Governor’s State of the State Highlights Pre-K, Rural Health Care and Prisons

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Governor Robert Bentley announced his plans to expand education and training for Alabamians last night in his annual State of the State address. His proposal, which he calls the Great State 2019 plan, will cover a wide range of issues.

“This bold course of action will guide us over the next three years,” said Bentley. “It will address long-standing problems from healthcare to prison reform with cost-effective, common sense solutions.”

Bentley told the Alabama legislature the state could no longer ignore persistent problems.

“Alabama is the sixth poorest state in the country. While we rank number one in football teams and economic development accolades, our state consistently falls dead last in virtually every quality of life ranking from infant mortality to obesity,” said Bentley. 

Bentley says over the next three years he wants to improve the number of health care providers in rural areas of the state. He says Alabama ranks 40th in the nation for number of physicians per capita and dead last in the number of dentists.

“It is no wonder then that we see rising rates of preventable and manageable disease, especially among rural, low-income counties,” said Bentley.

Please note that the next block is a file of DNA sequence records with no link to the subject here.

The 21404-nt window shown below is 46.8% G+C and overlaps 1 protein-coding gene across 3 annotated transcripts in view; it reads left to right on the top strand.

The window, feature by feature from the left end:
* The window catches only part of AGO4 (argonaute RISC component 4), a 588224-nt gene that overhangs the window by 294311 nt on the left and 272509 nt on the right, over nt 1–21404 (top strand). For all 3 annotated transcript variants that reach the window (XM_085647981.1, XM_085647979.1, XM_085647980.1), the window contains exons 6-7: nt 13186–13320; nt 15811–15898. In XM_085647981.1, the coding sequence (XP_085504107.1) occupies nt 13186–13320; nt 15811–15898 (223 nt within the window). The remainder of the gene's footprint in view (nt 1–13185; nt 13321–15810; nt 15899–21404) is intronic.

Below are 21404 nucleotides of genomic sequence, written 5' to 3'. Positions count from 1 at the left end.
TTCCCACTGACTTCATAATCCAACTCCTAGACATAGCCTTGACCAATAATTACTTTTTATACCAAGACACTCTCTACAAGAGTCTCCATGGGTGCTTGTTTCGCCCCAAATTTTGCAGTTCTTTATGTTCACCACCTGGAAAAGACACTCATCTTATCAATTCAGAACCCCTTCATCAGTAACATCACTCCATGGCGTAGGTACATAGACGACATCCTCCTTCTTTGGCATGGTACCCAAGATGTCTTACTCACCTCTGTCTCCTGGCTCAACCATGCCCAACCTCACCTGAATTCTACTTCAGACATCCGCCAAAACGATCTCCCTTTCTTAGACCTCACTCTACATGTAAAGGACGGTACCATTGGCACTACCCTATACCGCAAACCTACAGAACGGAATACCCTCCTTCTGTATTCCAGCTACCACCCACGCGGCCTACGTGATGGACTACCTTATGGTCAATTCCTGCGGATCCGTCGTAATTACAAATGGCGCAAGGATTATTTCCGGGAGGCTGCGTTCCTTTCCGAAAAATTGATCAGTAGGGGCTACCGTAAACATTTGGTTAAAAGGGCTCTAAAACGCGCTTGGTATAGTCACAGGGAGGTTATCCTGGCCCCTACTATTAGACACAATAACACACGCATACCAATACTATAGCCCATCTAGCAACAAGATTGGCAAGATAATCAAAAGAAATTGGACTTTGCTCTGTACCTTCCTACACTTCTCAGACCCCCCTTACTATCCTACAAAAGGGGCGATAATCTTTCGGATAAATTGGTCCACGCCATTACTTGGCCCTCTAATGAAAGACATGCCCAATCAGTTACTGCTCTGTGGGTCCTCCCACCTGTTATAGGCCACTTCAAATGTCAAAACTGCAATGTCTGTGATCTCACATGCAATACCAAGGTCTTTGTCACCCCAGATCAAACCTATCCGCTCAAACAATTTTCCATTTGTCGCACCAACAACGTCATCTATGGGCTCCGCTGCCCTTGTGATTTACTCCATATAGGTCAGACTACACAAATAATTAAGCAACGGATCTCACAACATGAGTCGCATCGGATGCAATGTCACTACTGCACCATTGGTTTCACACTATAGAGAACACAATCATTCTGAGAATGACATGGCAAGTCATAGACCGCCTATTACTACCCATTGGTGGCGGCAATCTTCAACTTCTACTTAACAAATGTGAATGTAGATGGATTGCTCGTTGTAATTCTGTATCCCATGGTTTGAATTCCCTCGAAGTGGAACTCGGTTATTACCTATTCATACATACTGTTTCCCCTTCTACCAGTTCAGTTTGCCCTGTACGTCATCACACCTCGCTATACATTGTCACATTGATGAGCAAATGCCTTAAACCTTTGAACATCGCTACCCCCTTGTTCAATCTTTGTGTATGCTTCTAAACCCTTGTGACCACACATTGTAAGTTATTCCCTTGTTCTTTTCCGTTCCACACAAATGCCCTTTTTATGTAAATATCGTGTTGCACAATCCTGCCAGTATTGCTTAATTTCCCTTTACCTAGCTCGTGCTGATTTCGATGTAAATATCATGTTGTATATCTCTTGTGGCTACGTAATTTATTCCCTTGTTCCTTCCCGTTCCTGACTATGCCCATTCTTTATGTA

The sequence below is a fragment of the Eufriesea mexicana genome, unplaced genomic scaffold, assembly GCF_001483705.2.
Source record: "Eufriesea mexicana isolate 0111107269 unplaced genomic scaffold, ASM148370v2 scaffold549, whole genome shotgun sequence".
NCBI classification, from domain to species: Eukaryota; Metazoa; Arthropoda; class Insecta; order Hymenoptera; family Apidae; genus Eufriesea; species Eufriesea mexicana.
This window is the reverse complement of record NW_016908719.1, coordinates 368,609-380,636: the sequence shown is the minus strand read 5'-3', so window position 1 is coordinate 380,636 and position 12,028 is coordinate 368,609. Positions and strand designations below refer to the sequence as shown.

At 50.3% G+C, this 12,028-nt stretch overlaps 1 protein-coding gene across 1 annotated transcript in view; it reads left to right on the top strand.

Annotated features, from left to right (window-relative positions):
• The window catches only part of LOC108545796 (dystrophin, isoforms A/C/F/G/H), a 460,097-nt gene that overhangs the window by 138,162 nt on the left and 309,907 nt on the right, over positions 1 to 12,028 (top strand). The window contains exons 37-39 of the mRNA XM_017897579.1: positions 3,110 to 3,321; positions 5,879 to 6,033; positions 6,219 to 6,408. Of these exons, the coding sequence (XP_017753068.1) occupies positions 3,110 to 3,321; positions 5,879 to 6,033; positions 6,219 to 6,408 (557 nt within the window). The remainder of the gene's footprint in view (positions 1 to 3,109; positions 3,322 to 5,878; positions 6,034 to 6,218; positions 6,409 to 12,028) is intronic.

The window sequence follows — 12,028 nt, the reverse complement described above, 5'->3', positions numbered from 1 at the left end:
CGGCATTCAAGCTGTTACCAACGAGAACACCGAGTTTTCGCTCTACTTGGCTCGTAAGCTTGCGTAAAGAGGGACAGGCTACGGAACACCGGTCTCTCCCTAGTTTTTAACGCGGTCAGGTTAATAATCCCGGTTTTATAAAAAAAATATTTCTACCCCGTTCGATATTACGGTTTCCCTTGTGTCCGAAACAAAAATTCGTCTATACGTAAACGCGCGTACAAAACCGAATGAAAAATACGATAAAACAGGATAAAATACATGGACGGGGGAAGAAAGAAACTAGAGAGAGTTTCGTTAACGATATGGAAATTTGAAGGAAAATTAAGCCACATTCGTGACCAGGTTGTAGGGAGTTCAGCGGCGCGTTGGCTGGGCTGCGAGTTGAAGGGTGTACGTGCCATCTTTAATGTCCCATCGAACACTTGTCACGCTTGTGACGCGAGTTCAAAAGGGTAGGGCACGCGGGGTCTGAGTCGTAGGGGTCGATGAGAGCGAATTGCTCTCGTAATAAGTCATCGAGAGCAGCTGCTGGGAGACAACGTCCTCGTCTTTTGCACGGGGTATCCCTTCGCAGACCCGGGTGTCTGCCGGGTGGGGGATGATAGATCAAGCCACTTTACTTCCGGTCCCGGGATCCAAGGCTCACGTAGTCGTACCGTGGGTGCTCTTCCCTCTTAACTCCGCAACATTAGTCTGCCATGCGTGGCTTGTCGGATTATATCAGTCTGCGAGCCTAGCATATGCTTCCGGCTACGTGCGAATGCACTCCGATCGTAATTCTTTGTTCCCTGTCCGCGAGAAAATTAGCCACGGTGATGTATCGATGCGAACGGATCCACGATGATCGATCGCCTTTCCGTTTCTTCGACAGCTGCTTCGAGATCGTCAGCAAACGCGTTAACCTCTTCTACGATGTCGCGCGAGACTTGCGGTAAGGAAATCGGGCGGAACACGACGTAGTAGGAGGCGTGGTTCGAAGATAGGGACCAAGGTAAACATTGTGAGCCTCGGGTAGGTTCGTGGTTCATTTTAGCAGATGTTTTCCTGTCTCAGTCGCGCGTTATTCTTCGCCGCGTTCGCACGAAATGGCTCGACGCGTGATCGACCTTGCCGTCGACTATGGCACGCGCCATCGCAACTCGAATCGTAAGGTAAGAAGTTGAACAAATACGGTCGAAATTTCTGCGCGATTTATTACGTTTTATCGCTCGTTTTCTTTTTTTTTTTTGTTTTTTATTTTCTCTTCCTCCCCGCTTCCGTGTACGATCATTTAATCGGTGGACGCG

In an effort to increase the number of doctors in rural, low-income counties. Bentley says he will increase funding for medical students who commit to serving a period of time in an underserved area of the state. He says the funding would apply to physicians, physicians assistants, nurses and dentists. Bentley also intends to offer tuition incentives to medical students who commit to serving in underserved areas of the state.

On the education front, Bentley says he wants to increase access to pre-kindergarten education by doubling funding for the First Class Pre-K program.

By the year 2019, we will be able to tell every parent in Alabama, there is a Pre-K classroom available for your child,” Bentley said.

Additionally, the Governor’s plan calls for the construction of new prisons to replace aging state facilities long under scrutiny for overcrowding, violence and abuse. Bentley proposed a bond issue last night to build four new large prisons to replace existing ones, including the state’s embattled Julia Tutwiler Prison for Women.

Additional reporting provided by Esther Ciammachilli and the Associated Press.